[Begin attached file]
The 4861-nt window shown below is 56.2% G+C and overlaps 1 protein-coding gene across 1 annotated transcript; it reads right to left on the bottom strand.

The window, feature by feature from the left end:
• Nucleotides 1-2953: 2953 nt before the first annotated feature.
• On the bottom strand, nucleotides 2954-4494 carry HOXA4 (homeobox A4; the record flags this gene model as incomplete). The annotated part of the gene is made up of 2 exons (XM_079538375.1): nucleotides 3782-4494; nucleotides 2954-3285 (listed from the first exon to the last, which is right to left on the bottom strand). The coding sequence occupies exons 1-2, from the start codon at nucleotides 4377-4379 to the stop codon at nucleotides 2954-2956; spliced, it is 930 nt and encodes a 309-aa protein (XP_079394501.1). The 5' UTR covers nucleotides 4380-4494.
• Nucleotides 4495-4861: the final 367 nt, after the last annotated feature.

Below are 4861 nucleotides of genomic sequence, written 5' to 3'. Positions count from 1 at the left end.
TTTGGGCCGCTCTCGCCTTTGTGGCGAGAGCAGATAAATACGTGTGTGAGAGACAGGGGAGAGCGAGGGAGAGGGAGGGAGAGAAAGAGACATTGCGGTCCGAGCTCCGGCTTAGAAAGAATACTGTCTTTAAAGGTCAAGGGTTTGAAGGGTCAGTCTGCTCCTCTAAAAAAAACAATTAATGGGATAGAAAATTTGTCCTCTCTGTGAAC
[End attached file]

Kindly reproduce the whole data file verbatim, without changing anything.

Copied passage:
The 4861-nt window shown below is 56.2% G+C and overlaps 1 protein-coding gene across 1 annotated transcript; it reads right to left on the bottom strand.

The window, feature by feature from the left end:
• Nucleotides 1-2953: 2953 nt before the first annotated feature.
• On the bottom strand, nucleotides 2954-4494 carry HOXA4 (homeobox A4; the record flags this gene model as incomplete). The annotated part of the gene is made up of 2 exons (XM_079538375.1): nucleotides 3782-4494; nucleotides 2954-3285 (listed from the first exon to the last, which is right to left on the bottom strand). The coding sequence occupies exons 1-2, from the start codon at nucleotides 4377-4379 to the stop codon at nucleotides 2954-2956; spliced, it is 930 nt and encodes a 309-aa protein (XP_079394501.1). The 5' UTR covers nucleotides 4380-4494.
• Nucleotides 4495-4861: the final 367 nt, after the last annotated feature.

Below are 4861 nucleotides of genomic sequence, written 5' to 3'. Positions count from 1 at the left end.
TTTGGGCCGCTCTCGCCTTTGTGGCGAGAGCAGATAAATACGTGTGTGAGAGACAGGGGAGAGCGAGGGAGAGGGAGGGAGAGAAAGAGACATTGCGGTCCGAGCTCCGGCTTAGAAAGAATACTGTCTTTAAAGGTCAAGGGTTTGAAGGGTCAGTCTGCTCCTCTAAAAAAAACAATTAATGGGATAGAAAATTTGTCCTCTCTGTGAAC